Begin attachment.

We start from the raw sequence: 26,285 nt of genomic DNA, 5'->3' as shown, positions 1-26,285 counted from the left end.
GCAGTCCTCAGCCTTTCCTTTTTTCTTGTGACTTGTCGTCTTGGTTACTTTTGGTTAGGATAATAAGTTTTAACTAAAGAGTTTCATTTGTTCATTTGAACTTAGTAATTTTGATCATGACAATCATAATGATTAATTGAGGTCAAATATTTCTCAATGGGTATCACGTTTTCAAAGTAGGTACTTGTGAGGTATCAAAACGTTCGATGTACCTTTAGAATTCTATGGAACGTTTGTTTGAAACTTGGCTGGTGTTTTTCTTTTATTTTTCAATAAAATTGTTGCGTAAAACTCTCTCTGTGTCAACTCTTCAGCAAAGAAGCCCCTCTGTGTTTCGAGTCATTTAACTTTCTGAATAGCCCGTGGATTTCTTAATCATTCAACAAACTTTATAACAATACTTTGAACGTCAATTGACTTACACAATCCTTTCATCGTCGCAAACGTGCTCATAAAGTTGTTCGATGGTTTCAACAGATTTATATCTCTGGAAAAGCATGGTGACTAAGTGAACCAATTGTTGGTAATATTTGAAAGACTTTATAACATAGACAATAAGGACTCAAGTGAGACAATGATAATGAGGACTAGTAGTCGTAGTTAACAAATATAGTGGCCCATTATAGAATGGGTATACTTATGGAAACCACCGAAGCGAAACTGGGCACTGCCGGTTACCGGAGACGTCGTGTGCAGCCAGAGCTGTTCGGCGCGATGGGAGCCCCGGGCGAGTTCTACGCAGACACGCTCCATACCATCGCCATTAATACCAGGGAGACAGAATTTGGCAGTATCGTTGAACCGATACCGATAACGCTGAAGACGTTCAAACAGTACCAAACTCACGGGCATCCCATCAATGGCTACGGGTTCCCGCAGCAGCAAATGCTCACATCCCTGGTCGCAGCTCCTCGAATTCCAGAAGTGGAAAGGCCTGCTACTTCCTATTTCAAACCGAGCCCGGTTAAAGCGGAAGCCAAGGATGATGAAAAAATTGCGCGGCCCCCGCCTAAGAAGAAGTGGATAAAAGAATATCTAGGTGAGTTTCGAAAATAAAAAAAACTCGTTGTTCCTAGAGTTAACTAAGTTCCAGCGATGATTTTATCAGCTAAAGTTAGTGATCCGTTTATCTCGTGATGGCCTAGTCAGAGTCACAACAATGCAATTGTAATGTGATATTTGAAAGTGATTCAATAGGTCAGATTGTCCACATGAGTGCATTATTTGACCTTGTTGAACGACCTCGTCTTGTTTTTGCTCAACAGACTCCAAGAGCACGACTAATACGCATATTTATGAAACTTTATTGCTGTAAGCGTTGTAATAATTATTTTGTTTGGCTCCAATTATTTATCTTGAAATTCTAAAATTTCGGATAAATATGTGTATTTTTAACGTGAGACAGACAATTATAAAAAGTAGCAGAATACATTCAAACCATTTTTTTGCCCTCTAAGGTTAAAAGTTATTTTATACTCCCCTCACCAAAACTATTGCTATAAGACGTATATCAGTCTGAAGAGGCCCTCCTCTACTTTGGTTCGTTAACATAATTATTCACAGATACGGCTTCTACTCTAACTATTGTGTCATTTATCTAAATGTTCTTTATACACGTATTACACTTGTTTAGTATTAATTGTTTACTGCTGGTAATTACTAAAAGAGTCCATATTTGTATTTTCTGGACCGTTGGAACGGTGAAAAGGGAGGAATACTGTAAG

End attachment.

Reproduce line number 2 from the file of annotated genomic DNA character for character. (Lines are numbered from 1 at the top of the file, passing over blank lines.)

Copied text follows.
GCAGTCCTCAGCCTTTCCTTTTTTCTTGTGACTTGTCGTCTTGGTTACTTTTGGTTAGGATAATAAGTTTTAACTAAAGAGTTTCATTTGTTCATTTGAACTTAGTAATTTTGATCATGACAATCATAATGATTAATTGAGGTCAAATATTTCTCAATGGGTATCACGTTTTCAAAGTAGGTACTTGTGAGGTATCAAAACGTTCGATGTACCTTTAGAATTCTATGGAACGTTTGTTTGAAACTTGGCTGGTGTTTTTCTTTTATTTTTCAATAAAATTGTTGCGTAAAACTCTCTCTGTGTCAACTCTTCAGCAAAGAAGCCCCTCTGTGTTTCGAGTCATTTAACTTTCTGAATAGCCCGTGGATTTCTTAATCATTCAACAAACTTTATAACAATACTTTGAACGTCAATTGACTTACACAATCCTTTCATCGTCGCAAACGTGCTCATAAAGTTGTTCGATGGTTTCAACAGATTTATATCTCTGGAAAAGCATGGTGACTAAGTGAACCAATTGTTGGTAATATTTGAAAGACTTTATAACATAGACAATAAGGACTCAAGTGAGACAATGATAATGAGGACTAGTAGTCGTAGTTAACAAATATAGTGGCCCATTATAGAATGGGTATACTTATGGAAACCACCGAAGCGAAACTGGGCACTGCCGGTTACCGGAGACGTCGTGTGCAGCCAGAGCTGTTCGGCGCGATGGGAGCCCCGGGCGAGTTCTACGCAGACACGCTCCATACCATCGCCATTAATACCAGGGAGACAGAATTTGGCAGTATCGTTGAACCGATACCGATAACGCTGAAGACGTTCAAACAGTACCAAACTCACGGGCATCCCATCAATGGCTACGGGTTCCCGCAGCAGCAAATGCTCACATCCCTGGTCGCAGCTCCTCGAATTCCAGAAGTGGAAAGGCCTGCTACTTCCTATTTCAAACCGAGCCCGGTTAAAGCGGAAGCCAAGGATGATGAAAAAATTGCGCGGCCCCCGCCTAAGAAGAAGTGGATAAAAGAATATCTAGGTGAGTTTCGAAAATAAAAAAAACTCGTTGTTCCTAGAGTTAACTAAGTTCCAGCGATGATTTTATCAGCTAAAGTTAGTGATCCGTTTATCTCGTGATGGCCTAGTCAGAGTCACAACAATGCAATTGTAATGTGATATTTGAAAGTGATTCAATAGGTCAGATTGTCCACATGAGTGCATTATTTGACCTTGTTGAACGACCTCGTCTTGTTTTTGCTCAACAGACTCCAAGAGCACGACTAATACGCATATTTATGAAACTTTATTGCTGTAAGCGTTGTAATAATTATTTTGTTTGGCTCCAATTATTTATCTTGAAATTCTAAAATTTCGGATAAATATGTGTATTTTTAACGTGAGACAGACAATTATAAAAAGTAGCAGAATACATTCAAACCATTTTTTTGCCCTCTAAGGTTAAAAGTTATTTTATACTCCCCTCACCAAAACTATTGCTATAAGACGTATATCAGTCTGAAGAGGCCCTCCTCTACTTTGGTTCGTTAACATAATTATTCACAGATACGGCTTCTACTCTAACTATTGTGTCATTTATCTAAATGTTCTTTATACACGTATTACACTTGTTTAGTATTAATTGTTTACTGCTGGTAATTACTAAAAGAGTCCATATTTGTATTTTCTGGACCGTTGGAACGGTGAAAAGGGAGGAATACTGTAAG